Having an absolute mandate comes with a price. This article from RNZ illustrates why.

The Labour Party has just swept to the most convincing election victory New Zealand has seen in a generation.

But with many of the party’s own preferences now lying dead in the water after failed referendums and past hard-nosed coalition negotiations, is the party in danger of abandoning its transformative pledge in a quest for power for power’s sake? 

[…]With a left-leaning bloc now firmly in charge of the House of Representatives, this is arguably the biggest mandate a government has ever had to help reduce that gap.

But David Cormack says Labour’s track record on potentially vote-losing issues doesn’t fill him with confidence that the government will pull all the levers at its disposal – or stick to its ideological guns – when faced with tough choices. 

“They straitjacket themselves – or, the prime minister straitjackets the Labour Party. She rules things out. 

“She ruled out a capital gains tax, she ruled out a wealth tax, she said that [cannabis] legalisation is now off the table, which is just ridiculous and short-sighted.”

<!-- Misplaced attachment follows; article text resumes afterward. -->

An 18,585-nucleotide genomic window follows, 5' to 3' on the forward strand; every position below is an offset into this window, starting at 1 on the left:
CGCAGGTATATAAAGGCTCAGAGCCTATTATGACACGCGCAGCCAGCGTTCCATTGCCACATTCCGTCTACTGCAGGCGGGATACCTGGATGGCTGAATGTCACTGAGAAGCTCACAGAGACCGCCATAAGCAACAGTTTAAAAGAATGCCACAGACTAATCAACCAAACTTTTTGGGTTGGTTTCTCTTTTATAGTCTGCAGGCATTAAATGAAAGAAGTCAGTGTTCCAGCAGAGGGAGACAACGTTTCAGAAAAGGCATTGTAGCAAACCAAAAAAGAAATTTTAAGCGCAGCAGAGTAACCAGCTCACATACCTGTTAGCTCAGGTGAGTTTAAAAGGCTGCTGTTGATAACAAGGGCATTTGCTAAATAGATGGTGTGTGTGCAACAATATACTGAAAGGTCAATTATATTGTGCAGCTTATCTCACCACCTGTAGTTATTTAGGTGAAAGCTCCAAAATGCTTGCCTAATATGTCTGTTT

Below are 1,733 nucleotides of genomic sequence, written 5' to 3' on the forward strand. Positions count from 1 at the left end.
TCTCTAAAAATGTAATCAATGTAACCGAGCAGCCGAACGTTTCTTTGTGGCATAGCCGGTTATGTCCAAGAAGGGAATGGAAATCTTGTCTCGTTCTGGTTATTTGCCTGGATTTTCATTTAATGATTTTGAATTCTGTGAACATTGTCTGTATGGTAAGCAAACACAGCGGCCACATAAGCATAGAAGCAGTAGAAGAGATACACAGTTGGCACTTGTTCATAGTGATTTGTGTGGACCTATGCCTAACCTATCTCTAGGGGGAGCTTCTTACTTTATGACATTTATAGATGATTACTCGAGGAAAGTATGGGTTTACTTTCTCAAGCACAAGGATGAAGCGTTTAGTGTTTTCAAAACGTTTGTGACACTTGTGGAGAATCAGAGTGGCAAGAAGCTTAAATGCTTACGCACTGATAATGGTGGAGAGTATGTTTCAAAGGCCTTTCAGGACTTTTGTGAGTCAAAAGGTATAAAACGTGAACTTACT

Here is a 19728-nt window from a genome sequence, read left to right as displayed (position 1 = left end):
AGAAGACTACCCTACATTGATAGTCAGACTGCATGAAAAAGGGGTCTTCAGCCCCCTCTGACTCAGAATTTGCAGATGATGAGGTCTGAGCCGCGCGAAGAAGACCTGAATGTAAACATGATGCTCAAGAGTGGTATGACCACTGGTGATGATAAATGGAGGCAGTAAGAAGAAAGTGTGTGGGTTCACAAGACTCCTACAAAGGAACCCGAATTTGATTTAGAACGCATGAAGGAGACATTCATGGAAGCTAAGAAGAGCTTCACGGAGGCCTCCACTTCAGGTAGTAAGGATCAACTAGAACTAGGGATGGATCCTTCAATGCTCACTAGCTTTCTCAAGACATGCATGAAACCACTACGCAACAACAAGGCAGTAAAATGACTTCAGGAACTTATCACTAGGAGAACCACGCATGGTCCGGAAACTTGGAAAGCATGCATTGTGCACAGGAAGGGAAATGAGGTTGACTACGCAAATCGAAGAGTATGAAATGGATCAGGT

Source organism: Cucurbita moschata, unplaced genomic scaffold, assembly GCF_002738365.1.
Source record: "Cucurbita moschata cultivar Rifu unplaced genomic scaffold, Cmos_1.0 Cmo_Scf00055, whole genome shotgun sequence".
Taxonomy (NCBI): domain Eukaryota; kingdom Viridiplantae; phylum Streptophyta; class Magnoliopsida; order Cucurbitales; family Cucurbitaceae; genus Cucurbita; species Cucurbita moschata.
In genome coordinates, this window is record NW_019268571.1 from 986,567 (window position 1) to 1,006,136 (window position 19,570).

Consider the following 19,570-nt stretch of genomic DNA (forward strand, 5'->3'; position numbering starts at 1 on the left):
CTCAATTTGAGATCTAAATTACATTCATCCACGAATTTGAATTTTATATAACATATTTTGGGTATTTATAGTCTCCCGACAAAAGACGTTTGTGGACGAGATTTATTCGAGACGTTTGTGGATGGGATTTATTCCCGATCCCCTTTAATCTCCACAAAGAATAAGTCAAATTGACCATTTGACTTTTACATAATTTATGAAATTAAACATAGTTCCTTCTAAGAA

I don’t get it either. I get that most kiwis don’t want to see cannabis dispensaries. But that doesn’t mean most kiwis aren’t willing to accept social sales and cannabis clubs for example.

[…]Jacinda Ardern has already ruled out a capital gains tax as long as she’s prime minister. 

Ardern has been accused of not properly using her “political capital” – she’s the most popular prime minister since John Key’s heyday – and Cormack says the party is paying too much attention to focus groups and polls, and too little attention to formulating, and acting, according to its own ideology.

But is the purpose of a government to lead? Or to reflect the will of its people? 

The purpose of a government is to represent and lead. One problem for this government is that they don’t have New Zealand First as an excuse any more. Before they could, as a hypothetical example, promise all state tenants free rent for a year and then say, “Winston hand-braked us,” when they couldn’t fulfill that promise.

Now the government has to either try and fulfill their promises and expectations (and see us head towards becoming another Venezuela) or admit that they had no intention of doing what they promised.

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Libertarian and pragmatic anarchist. Has voted National and ACT. May have voted Labour once but too long ago to remember. Favourite saying: “There but for the grace of God go I.”